Javan Myna foraging around human activity

on 19th June 2014

For months on end workers had been widening the drains along the road in my housing estate – an exercise to ensure no puddling occurs after a heavy rain. A few weeks ago was the final phase after the widened drains were covered with concrete slabs that became a pleasant walkway. Between this walkway and the road proper is a strip of exposed earth where the roadside trees grow. Workers were covering the bare earth between trees with slabs of turf.

There were piles of these slabs placed at regular intervals along the road. As a worker was retrieving a few slabs from a pile, a Javan Myna (Acridotheres javanicus) lurking nearby (above, arrowed) rushed in for a morsel of earthworm or any other invertebrate that became exposed on the pile. The bird would then stay by the side waiting for the nest batch of turf to be removed. The myna was not too concerned by the presence of the worker, although it tried to get out of the latter’s way. The worker in turn was generally unaware of the antics of the myna.

Javan Mynas are opportunistic birds. They are always around when there is a possibility of an easy meal. In the urban environment they will gather around grass cutters LINK, garbage collectors or even gardening enthusiasts weeding in their gardens LINK. After all, such activities disturb insects lurking among the vegetation or even expose other invertebrates, providing these birds an easy meal.

YC Wee
June 2014

If you like this post please tap on the Like button at the left bottom of page. Any views and opinions expressed in this article are solely those of the authors/contributors, and are not endorsed by the Lee Kong Chian Natural History Museum (LKCNHM, NUS) or its affiliated institutions. Readers are encouraged to use their discretion before making any decisions or judgements based on the information presented.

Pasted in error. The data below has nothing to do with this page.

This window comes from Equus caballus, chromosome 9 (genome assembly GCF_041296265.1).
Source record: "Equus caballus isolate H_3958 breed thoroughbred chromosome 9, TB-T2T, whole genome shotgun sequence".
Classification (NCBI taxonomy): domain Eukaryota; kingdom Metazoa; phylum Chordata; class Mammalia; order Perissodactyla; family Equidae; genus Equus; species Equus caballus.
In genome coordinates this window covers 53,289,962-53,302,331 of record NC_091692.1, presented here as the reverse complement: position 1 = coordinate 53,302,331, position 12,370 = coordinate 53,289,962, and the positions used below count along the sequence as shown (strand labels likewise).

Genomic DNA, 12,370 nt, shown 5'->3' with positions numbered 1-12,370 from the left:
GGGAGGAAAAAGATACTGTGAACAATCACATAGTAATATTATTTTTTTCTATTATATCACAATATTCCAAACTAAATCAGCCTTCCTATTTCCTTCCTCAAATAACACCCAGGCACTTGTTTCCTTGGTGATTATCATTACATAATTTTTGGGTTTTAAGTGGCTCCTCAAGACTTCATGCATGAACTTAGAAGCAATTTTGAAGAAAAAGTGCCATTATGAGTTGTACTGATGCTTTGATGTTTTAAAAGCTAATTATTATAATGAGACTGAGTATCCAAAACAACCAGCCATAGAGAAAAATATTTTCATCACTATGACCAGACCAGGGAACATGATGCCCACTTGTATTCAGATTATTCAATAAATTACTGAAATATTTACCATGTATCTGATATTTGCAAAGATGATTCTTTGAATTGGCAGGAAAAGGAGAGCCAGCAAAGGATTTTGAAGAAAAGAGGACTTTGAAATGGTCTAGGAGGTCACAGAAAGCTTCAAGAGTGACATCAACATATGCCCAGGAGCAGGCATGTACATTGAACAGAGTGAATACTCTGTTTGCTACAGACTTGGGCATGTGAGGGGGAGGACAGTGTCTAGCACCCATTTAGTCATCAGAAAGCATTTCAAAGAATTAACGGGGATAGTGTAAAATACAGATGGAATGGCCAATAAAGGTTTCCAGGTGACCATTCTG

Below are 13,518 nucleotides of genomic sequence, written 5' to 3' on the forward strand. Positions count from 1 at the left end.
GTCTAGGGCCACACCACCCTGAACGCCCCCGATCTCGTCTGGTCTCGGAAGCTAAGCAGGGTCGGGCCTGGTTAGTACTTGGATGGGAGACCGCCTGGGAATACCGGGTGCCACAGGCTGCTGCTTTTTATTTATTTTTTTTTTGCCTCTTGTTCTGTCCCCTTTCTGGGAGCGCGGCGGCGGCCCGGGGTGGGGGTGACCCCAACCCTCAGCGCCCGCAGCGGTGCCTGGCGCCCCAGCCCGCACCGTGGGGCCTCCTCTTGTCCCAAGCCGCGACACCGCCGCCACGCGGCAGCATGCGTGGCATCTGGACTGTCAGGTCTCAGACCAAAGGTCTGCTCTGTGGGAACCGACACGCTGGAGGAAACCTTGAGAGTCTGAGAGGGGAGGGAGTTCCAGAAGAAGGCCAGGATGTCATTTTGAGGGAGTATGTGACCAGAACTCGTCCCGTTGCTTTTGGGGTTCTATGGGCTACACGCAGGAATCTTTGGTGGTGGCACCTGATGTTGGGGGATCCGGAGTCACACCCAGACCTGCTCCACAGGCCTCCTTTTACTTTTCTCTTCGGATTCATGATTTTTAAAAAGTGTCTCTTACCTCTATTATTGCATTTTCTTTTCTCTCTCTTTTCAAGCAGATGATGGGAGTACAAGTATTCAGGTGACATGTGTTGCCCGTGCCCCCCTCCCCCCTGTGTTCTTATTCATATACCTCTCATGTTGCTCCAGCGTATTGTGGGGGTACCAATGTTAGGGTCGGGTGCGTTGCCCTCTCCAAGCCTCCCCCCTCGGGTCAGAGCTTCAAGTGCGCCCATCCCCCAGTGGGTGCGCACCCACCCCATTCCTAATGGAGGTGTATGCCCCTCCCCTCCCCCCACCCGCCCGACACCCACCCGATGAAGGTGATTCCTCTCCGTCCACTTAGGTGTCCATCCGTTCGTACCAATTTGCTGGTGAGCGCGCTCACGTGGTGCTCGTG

YC Wee

Dr Wee played a significant role as a green advocate in Singapore through his extensive involvement in various organizations and committees: as Secretary and Chairman for the Malayan Nature Society (Singapore Branch), and with the Nature Society (Singapore) as founding President (1978-1995). He has also served in the Nature Reserve Board (1987-1989), Nature Reserves Committee (1990-1996), National Council on the Environment/Singapore Environment Council (1992-1996), Work-Group on Nature Conservation (1992) and Inter-Varsity Council on the Environment (1995-1997). He is Patron of the Singapore Gardening Society and was appointed Honorary Museum Associate of the Lee Kong Chian Natural History Museum (LKCNHM) in 2012. In 2005, Dr Wee started the Bird Ecology Study Group. With more than 6,000 entries, the website has become a valuable resource consulted by students, birdwatchers and researchers locally and internationally. The views and opinions expressed in this article are his own, and do not represent those of LKCNHM, the National University of Singapore or its affiliated institutions.

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